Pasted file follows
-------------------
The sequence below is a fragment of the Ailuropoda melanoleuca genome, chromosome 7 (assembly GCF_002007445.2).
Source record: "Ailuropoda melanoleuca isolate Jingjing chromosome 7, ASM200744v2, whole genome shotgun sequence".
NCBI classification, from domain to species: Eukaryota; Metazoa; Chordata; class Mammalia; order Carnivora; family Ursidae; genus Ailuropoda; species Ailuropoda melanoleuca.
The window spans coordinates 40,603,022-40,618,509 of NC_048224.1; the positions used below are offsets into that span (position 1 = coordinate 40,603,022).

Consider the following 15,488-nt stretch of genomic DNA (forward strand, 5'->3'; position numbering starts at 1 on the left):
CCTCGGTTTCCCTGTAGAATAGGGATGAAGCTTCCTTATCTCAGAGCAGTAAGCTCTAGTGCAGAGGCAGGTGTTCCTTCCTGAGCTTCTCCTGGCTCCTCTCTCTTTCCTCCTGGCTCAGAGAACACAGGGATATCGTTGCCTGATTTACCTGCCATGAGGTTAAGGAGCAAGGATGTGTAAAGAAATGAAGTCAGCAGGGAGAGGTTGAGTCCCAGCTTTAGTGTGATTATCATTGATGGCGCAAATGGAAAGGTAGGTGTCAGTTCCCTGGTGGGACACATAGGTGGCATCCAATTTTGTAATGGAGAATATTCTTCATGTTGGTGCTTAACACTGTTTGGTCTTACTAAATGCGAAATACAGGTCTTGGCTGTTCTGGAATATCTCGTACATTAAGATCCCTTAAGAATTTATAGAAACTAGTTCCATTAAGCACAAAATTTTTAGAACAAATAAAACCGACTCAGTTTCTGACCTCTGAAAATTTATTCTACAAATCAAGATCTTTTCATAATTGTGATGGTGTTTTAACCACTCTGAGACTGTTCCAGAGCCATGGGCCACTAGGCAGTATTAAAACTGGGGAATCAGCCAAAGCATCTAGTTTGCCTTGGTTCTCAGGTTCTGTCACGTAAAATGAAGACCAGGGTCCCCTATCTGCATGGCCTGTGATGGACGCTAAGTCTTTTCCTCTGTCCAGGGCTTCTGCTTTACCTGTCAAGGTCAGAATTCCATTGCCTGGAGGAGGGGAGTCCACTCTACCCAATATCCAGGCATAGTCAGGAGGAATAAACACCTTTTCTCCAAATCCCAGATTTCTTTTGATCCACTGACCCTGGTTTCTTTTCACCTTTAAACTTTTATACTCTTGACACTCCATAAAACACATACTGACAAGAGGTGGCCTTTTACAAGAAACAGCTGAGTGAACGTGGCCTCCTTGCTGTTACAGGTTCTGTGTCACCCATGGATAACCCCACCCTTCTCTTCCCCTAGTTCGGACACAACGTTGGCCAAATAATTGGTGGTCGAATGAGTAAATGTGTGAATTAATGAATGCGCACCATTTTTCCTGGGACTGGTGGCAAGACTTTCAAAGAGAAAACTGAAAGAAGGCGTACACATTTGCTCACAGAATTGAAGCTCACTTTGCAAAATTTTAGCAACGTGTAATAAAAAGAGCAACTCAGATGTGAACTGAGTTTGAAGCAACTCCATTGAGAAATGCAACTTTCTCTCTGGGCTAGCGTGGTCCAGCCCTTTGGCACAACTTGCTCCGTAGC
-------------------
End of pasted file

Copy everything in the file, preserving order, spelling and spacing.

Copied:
The sequence below is a fragment of the Ailuropoda melanoleuca genome, chromosome 7 (assembly GCF_002007445.2).
Source record: "Ailuropoda melanoleuca isolate Jingjing chromosome 7, ASM200744v2, whole genome shotgun sequence".
NCBI classification, from domain to species: Eukaryota; Metazoa; Chordata; class Mammalia; order Carnivora; family Ursidae; genus Ailuropoda; species Ailuropoda melanoleuca.
The window spans coordinates 40,603,022-40,618,509 of NC_048224.1; the positions used below are offsets into that span (position 1 = coordinate 40,603,022).

Consider the following 15,488-nt stretch of genomic DNA (forward strand, 5'->3'; position numbering starts at 1 on the left):
CCTCGGTTTCCCTGTAGAATAGGGATGAAGCTTCCTTATCTCAGAGCAGTAAGCTCTAGTGCAGAGGCAGGTGTTCCTTCCTGAGCTTCTCCTGGCTCCTCTCTCTTTCCTCCTGGCTCAGAGAACACAGGGATATCGTTGCCTGATTTACCTGCCATGAGGTTAAGGAGCAAGGATGTGTAAAGAAATGAAGTCAGCAGGGAGAGGTTGAGTCCCAGCTTTAGTGTGATTATCATTGATGGCGCAAATGGAAAGGTAGGTGTCAGTTCCCTGGTGGGACACATAGGTGGCATCCAATTTTGTAATGGAGAATATTCTTCATGTTGGTGCTTAACACTGTTTGGTCTTACTAAATGCGAAATACAGGTCTTGGCTGTTCTGGAATATCTCGTACATTAAGATCCCTTAAGAATTTATAGAAACTAGTTCCATTAAGCACAAAATTTTTAGAACAAATAAAACCGACTCAGTTTCTGACCTCTGAAAATTTATTCTACAAATCAAGATCTTTTCATAATTGTGATGGTGTTTTAACCACTCTGAGACTGTTCCAGAGCCATGGGCCACTAGGCAGTATTAAAACTGGGGAATCAGCCAAAGCATCTAGTTTGCCTTGGTTCTCAGGTTCTGTCACGTAAAATGAAGACCAGGGTCCCCTATCTGCATGGCCTGTGATGGACGCTAAGTCTTTTCCTCTGTCCAGGGCTTCTGCTTTACCTGTCAAGGTCAGAATTCCATTGCCTGGAGGAGGGGAGTCCACTCTACCCAATATCCAGGCATAGTCAGGAGGAATAAACACCTTTTCTCCAAATCCCAGATTTCTTTTGATCCACTGACCCTGGTTTCTTTTCACCTTTAAACTTTTATACTCTTGACACTCCATAAAACACATACTGACAAGAGGTGGCCTTTTACAAGAAACAGCTGAGTGAACGTGGCCTCCTTGCTGTTACAGGTTCTGTGTCACCCATGGATAACCCCACCCTTCTCTTCCCCTAGTTCGGACACAACGTTGGCCAAATAATTGGTGGTCGAATGAGTAAATGTGTGAATTAATGAATGCGCACCATTTTTCCTGGGACTGGTGGCAAGACTTTCAAAGAGAAAACTGAAAGAAGGCGTACACATTTGCTCACAGAATTGAAGCTCACTTTGCAAAATTTTAGCAACGTGTAATAAAAAGAGCAACTCAGATGTGAACTGAGTTTGAAGCAACTCCATTGAGAAATGCAACTTTCTCTCTGGGCTAGCGTGGTCCAGCCCTTTGGCACAACTTGCTCCGTAGC